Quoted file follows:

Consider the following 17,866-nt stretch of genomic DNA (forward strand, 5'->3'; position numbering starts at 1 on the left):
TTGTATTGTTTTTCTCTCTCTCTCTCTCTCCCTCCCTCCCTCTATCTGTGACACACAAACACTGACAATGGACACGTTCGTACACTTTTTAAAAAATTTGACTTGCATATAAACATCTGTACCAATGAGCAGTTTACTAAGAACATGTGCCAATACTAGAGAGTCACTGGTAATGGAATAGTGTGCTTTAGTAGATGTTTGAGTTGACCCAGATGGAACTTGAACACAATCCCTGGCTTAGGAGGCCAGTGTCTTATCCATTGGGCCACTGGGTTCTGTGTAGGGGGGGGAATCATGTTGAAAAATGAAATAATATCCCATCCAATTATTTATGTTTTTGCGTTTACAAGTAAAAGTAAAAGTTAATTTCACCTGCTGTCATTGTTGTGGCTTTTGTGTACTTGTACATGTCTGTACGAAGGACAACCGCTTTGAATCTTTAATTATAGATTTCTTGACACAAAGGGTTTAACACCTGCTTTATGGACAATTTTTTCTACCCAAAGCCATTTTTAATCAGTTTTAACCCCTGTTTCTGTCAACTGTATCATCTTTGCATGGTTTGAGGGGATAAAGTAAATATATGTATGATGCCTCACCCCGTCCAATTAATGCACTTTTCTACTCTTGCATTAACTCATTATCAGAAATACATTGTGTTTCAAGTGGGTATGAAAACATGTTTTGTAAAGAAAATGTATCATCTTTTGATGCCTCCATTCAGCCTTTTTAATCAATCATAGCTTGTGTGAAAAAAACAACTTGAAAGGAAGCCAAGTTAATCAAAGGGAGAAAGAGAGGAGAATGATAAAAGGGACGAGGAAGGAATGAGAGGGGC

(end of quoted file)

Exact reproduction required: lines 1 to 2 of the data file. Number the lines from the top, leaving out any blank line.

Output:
Consider the following 17,866-nt stretch of genomic DNA (forward strand, 5'->3'; position numbering starts at 1 on the left):
TTGTATTGTTTTTCTCTCTCTCTCTCTCTCCCTCCCTCCCTCTATCTGTGACACACAAACACTGACAATGGACACGTTCGTACACTTTTTAAAAAATTTGACTTGCATATAAACATCTGTACCAATGAGCAGTTTACTAAGAACATGTGCCAATACTAGAGAGTCACTGGTAATGGAATAGTGTGCTTTAGTAGATGTTTGAGTTGACCCAGATGGAACTTGAACACAATCCCTGGCTTAGGAGGCCAGTGTCTTATCCATTGGGCCACTGGGTTCTGTGTAGGGGGGGGAATCATGTTGAAAAATGAAATAATATCCCATCCAATTATTTATGTTTTTGCGTTTACAAGTAAAAGTAAAAGTTAATTTCACCTGCTGTCATTGTTGTGGCTTTTGTGTACTTGTACATGTCTGTACGAAGGACAACCGCTTTGAATCTTTAATTATAGATTTCTTGACACAAAGGGTTTAACACCTGCTTTATGGACAATTTTTTCTACCCAAAGCCATTTTTAATCAGTTTTAACCCCTGTTTCTGTCAACTGTATCATCTTTGCATGGTTTGAGGGGATAAAGTAAATATATGTATGATGCCTCACCCCGTCCAATTAATGCACTTTTCTACTCTTGCATTAACTCATTATCAGAAATACATTGTGTTTCAAGTGGGTATGAAAACATGTTTTGTAAAGAAAATGTATCATCTTTTGATGCCTCCATTCAGCCTTTTTAATCAATCATAGCTTGTGTGAAAAAAACAACTTGAAAGGAAGCCAAGTTAATCAAAGGGAGAAAGAGAGGAGAATGATAAAAGGGACGAGGAAGGAATGAGAGGGGC